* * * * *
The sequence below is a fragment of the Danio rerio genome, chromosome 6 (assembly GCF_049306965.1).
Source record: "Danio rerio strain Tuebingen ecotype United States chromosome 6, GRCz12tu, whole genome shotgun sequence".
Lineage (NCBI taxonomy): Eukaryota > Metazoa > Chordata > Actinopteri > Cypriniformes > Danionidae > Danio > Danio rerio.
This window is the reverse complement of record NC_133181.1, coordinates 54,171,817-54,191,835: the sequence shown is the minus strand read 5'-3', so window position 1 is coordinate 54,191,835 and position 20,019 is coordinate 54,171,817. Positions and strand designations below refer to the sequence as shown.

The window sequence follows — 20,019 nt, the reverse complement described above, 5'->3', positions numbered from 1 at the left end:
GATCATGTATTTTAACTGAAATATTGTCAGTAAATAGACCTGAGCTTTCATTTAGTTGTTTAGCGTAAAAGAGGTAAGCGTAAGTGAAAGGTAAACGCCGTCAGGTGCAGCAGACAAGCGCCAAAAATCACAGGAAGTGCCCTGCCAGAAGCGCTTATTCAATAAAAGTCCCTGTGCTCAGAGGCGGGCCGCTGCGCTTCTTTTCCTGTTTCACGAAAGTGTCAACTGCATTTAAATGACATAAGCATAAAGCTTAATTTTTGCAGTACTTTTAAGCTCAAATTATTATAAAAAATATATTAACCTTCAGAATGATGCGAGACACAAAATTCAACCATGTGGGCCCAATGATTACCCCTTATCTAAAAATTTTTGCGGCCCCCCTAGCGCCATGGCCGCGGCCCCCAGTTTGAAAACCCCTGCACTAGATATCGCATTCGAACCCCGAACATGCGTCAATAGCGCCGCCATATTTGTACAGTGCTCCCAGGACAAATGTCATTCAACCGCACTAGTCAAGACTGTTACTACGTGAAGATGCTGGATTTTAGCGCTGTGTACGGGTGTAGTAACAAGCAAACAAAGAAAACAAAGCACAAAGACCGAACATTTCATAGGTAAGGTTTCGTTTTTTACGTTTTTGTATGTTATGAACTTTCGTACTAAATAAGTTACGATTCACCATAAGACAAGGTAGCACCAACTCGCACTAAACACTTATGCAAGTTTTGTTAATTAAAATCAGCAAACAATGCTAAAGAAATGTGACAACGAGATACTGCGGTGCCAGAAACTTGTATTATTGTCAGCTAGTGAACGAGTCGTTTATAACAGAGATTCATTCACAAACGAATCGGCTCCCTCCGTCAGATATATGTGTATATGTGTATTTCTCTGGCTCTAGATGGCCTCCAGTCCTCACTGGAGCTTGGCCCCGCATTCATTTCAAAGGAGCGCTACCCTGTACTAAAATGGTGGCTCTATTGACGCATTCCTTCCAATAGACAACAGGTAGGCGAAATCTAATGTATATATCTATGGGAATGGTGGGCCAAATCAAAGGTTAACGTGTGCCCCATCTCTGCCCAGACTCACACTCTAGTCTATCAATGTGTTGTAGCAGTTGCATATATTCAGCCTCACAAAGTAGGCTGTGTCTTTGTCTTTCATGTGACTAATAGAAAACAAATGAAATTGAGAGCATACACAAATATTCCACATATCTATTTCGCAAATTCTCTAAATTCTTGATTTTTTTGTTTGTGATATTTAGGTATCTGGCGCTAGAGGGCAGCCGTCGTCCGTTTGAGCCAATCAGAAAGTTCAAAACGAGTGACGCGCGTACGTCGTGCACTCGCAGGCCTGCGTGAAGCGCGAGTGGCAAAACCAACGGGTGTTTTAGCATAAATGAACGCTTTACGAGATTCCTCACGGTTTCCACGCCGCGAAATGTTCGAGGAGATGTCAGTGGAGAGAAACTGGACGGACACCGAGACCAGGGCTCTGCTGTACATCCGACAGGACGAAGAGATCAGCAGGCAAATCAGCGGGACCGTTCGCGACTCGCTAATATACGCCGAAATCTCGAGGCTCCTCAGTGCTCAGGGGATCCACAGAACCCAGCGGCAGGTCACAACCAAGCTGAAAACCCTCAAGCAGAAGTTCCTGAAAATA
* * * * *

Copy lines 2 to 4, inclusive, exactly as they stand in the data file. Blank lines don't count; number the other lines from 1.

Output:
Source record: "Danio rerio strain Tuebingen ecotype United States chromosome 6, GRCz12tu, whole genome shotgun sequence".
Lineage (NCBI taxonomy): Eukaryota > Metazoa > Chordata > Actinopteri > Cypriniformes > Danionidae > Danio > Danio rerio.
This window is the reverse complement of record NC_133181.1, coordinates 54,171,817-54,191,835: the sequence shown is the minus strand read 5'-3', so window position 1 is coordinate 54,191,835 and position 20,019 is coordinate 54,171,817. Positions and strand designations below refer to the sequence as shown.